The View From 1776
Tuesday, October 21, 2008
Bank Balance Sheet Primer
Understanding basic aspects of the $700 billion Wall Street bailout requires some familiarity with balance sheets and bank equity capitalization effects.
To most voters, the $700 billion bailout seems like an unnecessary giveaway to Wall Street, the guys who created the mess. Without taking a position on that aspect, let’s try to get a simplified picture of what’s being done with the $700 billion inflationary expansion of the money supply.
Two of the basic initiatives by the Treasury and the Federal Reserve are buying bad loans (at presumably fire-sale prices) and purchasing preferred stock in banks. These are closely linked actions.
The problem, if not the prescribed corrective action, is much the same as what befell the S & Ls in the 1980s. Banks’ asset values are shrinking, because of bad loans (the subprime meltdown), which simultaneously reduces their equity capital. Without a sufficiently high ratio of equity capital to total assets, the banks become insolvent and must be shut down by the FDIC.
Picture the process as a balancing act, a set of old fashioned scales with two weighing pans. One pan contains the banks’ assets. The other, their liabilities (such as customers’ deposits) and their equity capital.
To maintain a balance between the two pans, equal amounts must be removed or added to each.
So, when asset values drop, the balance is maintained by a reduction of equity capital (net worth) in the other pan. The banks’ liabilities, unfortunately, don’t change.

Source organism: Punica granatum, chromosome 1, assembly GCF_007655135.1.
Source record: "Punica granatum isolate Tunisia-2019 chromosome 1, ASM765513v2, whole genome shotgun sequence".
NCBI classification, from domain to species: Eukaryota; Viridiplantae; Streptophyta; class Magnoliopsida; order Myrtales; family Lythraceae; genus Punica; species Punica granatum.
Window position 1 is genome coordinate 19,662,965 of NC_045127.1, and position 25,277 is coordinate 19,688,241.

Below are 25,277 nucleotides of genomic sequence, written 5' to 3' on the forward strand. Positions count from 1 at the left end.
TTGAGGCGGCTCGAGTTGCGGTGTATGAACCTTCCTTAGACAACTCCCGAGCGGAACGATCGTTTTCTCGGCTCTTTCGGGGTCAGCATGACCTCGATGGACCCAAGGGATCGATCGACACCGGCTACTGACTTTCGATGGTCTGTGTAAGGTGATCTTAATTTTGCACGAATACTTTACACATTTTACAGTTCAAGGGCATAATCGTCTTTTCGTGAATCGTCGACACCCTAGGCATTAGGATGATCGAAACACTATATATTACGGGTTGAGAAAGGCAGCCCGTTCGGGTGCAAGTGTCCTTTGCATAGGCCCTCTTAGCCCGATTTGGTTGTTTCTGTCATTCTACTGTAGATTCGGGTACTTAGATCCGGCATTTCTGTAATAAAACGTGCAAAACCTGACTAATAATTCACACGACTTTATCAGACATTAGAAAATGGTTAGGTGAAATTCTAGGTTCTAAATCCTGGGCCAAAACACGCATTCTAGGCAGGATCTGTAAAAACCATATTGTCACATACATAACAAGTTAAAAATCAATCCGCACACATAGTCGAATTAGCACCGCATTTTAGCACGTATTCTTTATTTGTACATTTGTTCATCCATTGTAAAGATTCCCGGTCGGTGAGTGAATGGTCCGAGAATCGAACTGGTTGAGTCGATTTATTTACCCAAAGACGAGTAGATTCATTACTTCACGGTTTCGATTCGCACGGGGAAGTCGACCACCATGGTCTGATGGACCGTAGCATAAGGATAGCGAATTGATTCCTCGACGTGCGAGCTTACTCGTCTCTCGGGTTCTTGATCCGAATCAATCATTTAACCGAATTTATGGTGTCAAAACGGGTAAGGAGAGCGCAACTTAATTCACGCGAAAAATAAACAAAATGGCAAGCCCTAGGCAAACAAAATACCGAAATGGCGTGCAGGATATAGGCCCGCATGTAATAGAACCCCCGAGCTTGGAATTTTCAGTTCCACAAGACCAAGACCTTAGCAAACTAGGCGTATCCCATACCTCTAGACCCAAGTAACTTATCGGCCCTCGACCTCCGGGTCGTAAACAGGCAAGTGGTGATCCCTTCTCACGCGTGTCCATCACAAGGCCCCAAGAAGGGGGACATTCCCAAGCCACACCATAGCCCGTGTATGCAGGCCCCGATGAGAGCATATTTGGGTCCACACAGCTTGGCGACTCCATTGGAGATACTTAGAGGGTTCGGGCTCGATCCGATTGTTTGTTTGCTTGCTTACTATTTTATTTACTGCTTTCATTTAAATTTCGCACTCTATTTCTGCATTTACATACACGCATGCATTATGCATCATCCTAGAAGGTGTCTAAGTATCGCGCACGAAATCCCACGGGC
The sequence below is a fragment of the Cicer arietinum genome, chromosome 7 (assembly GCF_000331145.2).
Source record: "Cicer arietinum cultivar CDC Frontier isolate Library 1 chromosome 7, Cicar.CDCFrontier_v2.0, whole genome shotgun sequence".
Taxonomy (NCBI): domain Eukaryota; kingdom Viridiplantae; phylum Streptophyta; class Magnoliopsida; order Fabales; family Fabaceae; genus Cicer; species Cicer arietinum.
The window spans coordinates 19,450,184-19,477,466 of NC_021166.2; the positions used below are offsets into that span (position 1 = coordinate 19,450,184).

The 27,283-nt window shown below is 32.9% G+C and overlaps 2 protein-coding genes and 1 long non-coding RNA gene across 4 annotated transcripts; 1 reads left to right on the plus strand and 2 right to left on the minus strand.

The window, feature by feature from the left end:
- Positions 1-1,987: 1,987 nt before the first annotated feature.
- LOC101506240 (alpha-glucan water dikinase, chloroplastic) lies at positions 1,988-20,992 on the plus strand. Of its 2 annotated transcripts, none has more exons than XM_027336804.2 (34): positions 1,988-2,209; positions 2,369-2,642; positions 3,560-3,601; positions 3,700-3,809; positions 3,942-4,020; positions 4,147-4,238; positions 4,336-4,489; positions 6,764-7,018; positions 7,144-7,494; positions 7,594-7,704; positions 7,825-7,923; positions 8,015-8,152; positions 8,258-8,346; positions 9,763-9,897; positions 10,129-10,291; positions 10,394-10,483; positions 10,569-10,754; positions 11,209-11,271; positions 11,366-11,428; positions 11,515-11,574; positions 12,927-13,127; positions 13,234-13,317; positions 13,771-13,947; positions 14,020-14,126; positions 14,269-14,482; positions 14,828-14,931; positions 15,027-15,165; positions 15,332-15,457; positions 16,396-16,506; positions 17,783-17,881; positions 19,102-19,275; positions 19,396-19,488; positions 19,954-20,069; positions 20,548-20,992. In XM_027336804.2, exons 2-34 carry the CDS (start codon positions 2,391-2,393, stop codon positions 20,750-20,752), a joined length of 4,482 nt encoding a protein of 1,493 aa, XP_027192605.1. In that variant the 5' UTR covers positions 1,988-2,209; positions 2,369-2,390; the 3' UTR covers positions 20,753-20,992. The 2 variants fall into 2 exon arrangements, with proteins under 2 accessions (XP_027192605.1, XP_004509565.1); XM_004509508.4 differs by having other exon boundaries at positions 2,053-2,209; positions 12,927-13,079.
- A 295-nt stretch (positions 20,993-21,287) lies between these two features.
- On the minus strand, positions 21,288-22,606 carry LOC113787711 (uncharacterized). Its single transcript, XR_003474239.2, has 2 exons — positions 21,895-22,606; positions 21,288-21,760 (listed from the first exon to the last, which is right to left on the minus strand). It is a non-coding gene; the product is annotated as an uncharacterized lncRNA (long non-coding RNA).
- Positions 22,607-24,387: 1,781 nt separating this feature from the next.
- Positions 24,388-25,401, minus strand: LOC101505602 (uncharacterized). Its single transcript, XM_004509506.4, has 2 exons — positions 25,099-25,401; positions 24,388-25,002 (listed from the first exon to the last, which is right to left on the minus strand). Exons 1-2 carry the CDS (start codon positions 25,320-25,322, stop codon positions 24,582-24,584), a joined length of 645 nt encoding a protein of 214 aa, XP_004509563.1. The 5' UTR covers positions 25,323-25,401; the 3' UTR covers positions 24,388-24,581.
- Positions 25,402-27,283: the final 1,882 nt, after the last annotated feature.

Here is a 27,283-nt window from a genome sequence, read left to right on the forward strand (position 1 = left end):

In the credit squeeze resulting from the collapse of the subprime mortgage market and other derivative securities, the market value of those assets on banks’ balance sheets fell sharply. Accounting regulations compelled the banks to mark to market, that is, to reduce the asset values carried on their balance sheets. Doing so necessitated an offsetting decrease of the equity capital (net worth) on the other side of their balance sheets, driving them toward insolvency.
That’s the origin of the multi-billion losses reported by banks.
Initially banks sought new equity capital from other institutions and from overseas investors. As market conditions continued to deteriorate, those investors pulled out of the market, closing that avenue to increasing sound assets (cash from outside investors) and ipso facto raising the equity capital amounts on the other side of the balance sheets.
Treasury and Fed’s first move was to create an auction market in which banks could sell bad loans to the government, in this case at small percentages of the asset amounts originally booked. The auction market was needed, because nearly all of the banks, here and abroad, were simultaneously in bad shape and unable to buy bad loans, at any price, from other banks. Investors with sufficient cash (reputedly hedge funds and other non-bank financial institutions), uncertain about how much worse the situation might become, decided to sit on the sidelines.
But, remember the need to balance both sides of the scale. When a bank sells its bad loans at any price less than the originally booked amount, it must adjust the balance by reducing its stated equity capital. This leaves us still pushing banks toward insolvency, as their equity capital starts to fall below statutory minimums.
Hence the government’s latest move: buying new preferred shares to be issued by the banks. This will shore up the banks’ equity capital bases by putting a good asset - cash - on the asset side of the balance sheets and adjusting the equity capital upwards on the other side of the balance sheet.
If the plan works satisfactorily, the credit freeze/squeeze will ease, and banks will begin again to lend to each other, to other financial institutions, and to businesses. If so, the current recession will be lessened.
On the negative side, all of the $700 billion to be employed in the program is literally phony money, created out of thin air by bookkeeping entries on the Fed’s books. That imparts a huge inflationary bias to the economy, which may partially be offset by the shrunken value of bad loans.
The bailout, however necessary, is still knee-jerk, liberal-progressive, Keynesian economics, which dictates Federal spending as the remedy for every economic ill.